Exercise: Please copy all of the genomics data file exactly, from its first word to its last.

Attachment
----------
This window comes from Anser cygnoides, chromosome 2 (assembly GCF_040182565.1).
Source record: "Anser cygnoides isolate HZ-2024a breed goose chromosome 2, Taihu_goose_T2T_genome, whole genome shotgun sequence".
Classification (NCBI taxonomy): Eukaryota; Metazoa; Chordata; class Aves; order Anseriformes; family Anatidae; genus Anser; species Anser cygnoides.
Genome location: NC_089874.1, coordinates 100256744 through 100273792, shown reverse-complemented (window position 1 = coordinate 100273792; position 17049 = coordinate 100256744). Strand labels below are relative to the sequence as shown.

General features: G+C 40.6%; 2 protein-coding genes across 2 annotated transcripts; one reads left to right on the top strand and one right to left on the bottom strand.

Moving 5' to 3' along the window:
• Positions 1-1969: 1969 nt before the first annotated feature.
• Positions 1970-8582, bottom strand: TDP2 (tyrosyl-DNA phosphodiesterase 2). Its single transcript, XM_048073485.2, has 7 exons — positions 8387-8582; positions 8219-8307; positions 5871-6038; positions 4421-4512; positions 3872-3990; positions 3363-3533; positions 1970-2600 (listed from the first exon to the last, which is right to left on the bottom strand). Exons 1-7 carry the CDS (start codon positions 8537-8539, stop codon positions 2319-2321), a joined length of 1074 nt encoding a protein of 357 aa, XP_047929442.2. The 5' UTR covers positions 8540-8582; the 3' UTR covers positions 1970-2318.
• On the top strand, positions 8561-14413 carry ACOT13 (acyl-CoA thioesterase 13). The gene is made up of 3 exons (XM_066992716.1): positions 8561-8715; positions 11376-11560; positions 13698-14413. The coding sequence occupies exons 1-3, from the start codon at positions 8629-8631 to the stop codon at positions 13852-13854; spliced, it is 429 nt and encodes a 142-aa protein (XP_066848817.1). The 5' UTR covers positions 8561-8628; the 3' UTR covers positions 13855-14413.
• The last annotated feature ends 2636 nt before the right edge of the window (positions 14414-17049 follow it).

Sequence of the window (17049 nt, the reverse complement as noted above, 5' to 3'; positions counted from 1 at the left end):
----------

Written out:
This window comes from Anser cygnoides, chromosome 2 (assembly GCF_040182565.1).
Source record: "Anser cygnoides isolate HZ-2024a breed goose chromosome 2, Taihu_goose_T2T_genome, whole genome shotgun sequence".
Classification (NCBI taxonomy): Eukaryota; Metazoa; Chordata; class Aves; order Anseriformes; family Anatidae; genus Anser; species Anser cygnoides.
Genome location: NC_089874.1, coordinates 100256744 through 100273792, shown reverse-complemented (window position 1 = coordinate 100273792; position 17049 = coordinate 100256744). Strand labels below are relative to the sequence as shown.

General features: G+C 40.6%; 2 protein-coding genes across 2 annotated transcripts; one reads left to right on the top strand and one right to left on the bottom strand.

Moving 5' to 3' along the window:
• Positions 1-1969: 1969 nt before the first annotated feature.
• Positions 1970-8582, bottom strand: TDP2 (tyrosyl-DNA phosphodiesterase 2). Its single transcript, XM_048073485.2, has 7 exons — positions 8387-8582; positions 8219-8307; positions 5871-6038; positions 4421-4512; positions 3872-3990; positions 3363-3533; positions 1970-2600 (listed from the first exon to the last, which is right to left on the bottom strand). Exons 1-7 carry the CDS (start codon positions 8537-8539, stop codon positions 2319-2321), a joined length of 1074 nt encoding a protein of 357 aa, XP_047929442.2. The 5' UTR covers positions 8540-8582; the 3' UTR covers positions 1970-2318.
• On the top strand, positions 8561-14413 carry ACOT13 (acyl-CoA thioesterase 13). The gene is made up of 3 exons (XM_066992716.1): positions 8561-8715; positions 11376-11560; positions 13698-14413. The coding sequence occupies exons 1-3, from the start codon at positions 8629-8631 to the stop codon at positions 13852-13854; spliced, it is 429 nt and encodes a 142-aa protein (XP_066848817.1). The 5' UTR covers positions 8561-8628; the 3' UTR covers positions 13855-14413.
• The last annotated feature ends 2636 nt before the right edge of the window (positions 14414-17049 follow it).

Sequence of the window (17049 nt, the reverse complement as noted above, 5' to 3'; positions counted from 1 at the left end):